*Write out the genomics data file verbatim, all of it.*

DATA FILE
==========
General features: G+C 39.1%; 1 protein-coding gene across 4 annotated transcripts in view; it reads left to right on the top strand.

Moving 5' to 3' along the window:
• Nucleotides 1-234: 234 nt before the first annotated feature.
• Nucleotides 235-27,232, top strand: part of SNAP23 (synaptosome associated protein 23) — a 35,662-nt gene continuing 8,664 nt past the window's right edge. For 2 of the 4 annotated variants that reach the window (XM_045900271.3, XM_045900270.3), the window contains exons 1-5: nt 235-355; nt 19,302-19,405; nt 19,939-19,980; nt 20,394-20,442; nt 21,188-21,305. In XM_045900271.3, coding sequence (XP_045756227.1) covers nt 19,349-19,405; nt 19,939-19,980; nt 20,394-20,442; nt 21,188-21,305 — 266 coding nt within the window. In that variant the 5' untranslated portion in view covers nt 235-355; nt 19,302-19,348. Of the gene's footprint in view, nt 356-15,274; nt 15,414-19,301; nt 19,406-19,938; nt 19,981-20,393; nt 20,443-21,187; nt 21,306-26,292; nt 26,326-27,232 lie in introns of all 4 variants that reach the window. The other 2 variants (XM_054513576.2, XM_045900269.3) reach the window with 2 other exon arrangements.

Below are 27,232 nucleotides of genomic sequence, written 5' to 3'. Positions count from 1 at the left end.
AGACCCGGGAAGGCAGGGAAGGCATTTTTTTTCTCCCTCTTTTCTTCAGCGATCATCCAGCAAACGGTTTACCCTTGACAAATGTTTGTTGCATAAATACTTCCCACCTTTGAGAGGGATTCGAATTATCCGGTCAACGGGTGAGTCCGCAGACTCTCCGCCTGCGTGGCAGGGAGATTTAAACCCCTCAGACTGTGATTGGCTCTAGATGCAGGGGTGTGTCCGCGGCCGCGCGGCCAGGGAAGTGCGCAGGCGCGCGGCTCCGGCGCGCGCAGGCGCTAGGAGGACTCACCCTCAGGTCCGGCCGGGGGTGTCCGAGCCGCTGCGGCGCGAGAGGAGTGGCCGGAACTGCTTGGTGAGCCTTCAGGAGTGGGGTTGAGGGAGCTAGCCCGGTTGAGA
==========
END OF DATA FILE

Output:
General features: G+C 39.1%; 1 protein-coding gene across 4 annotated transcripts in view; it reads left to right on the top strand.

Moving 5' to 3' along the window:
• Nucleotides 1-234: 234 nt before the first annotated feature.
• Nucleotides 235-27,232, top strand: part of SNAP23 (synaptosome associated protein 23) — a 35,662-nt gene continuing 8,664 nt past the window's right edge. For 2 of the 4 annotated variants that reach the window (XM_045900271.3, XM_045900270.3), the window contains exons 1-5: nt 235-355; nt 19,302-19,405; nt 19,939-19,980; nt 20,394-20,442; nt 21,188-21,305. In XM_045900271.3, coding sequence (XP_045756227.1) covers nt 19,349-19,405; nt 19,939-19,980; nt 20,394-20,442; nt 21,188-21,305 — 266 coding nt within the window. In that variant the 5' untranslated portion in view covers nt 235-355; nt 19,302-19,348. Of the gene's footprint in view, nt 356-15,274; nt 15,414-19,301; nt 19,406-19,938; nt 19,981-20,393; nt 20,443-21,187; nt 21,306-26,292; nt 26,326-27,232 lie in introns of all 4 variants that reach the window. The other 2 variants (XM_054513576.2, XM_045900269.3) reach the window with 2 other exon arrangements.

Below are 27,232 nucleotides of genomic sequence, written 5' to 3'. Positions count from 1 at the left end.
AGACCCGGGAAGGCAGGGAAGGCATTTTTTTTCTCCCTCTTTTCTTCAGCGATCATCCAGCAAACGGTTTACCCTTGACAAATGTTTGTTGCATAAATACTTCCCACCTTTGAGAGGGATTCGAATTATCCGGTCAACGGGTGAGTCCGCAGACTCTCCGCCTGCGTGGCAGGGAGATTTAAACCCCTCAGACTGTGATTGGCTCTAGATGCAGGGGTGTGTCCGCGGCCGCGCGGCCAGGGAAGTGCGCAGGCGCGCGGCTCCGGCGCGCGCAGGCGCTAGGAGGACTCACCCTCAGGTCCGGCCGGGGGTGTCCGAGCCGCTGCGGCGCGAGAGGAGTGGCCGGAACTGCTTGGTGAGCCTTCAGGAGTGGGGTTGAGGGAGCTAGCCCGGTTGAGA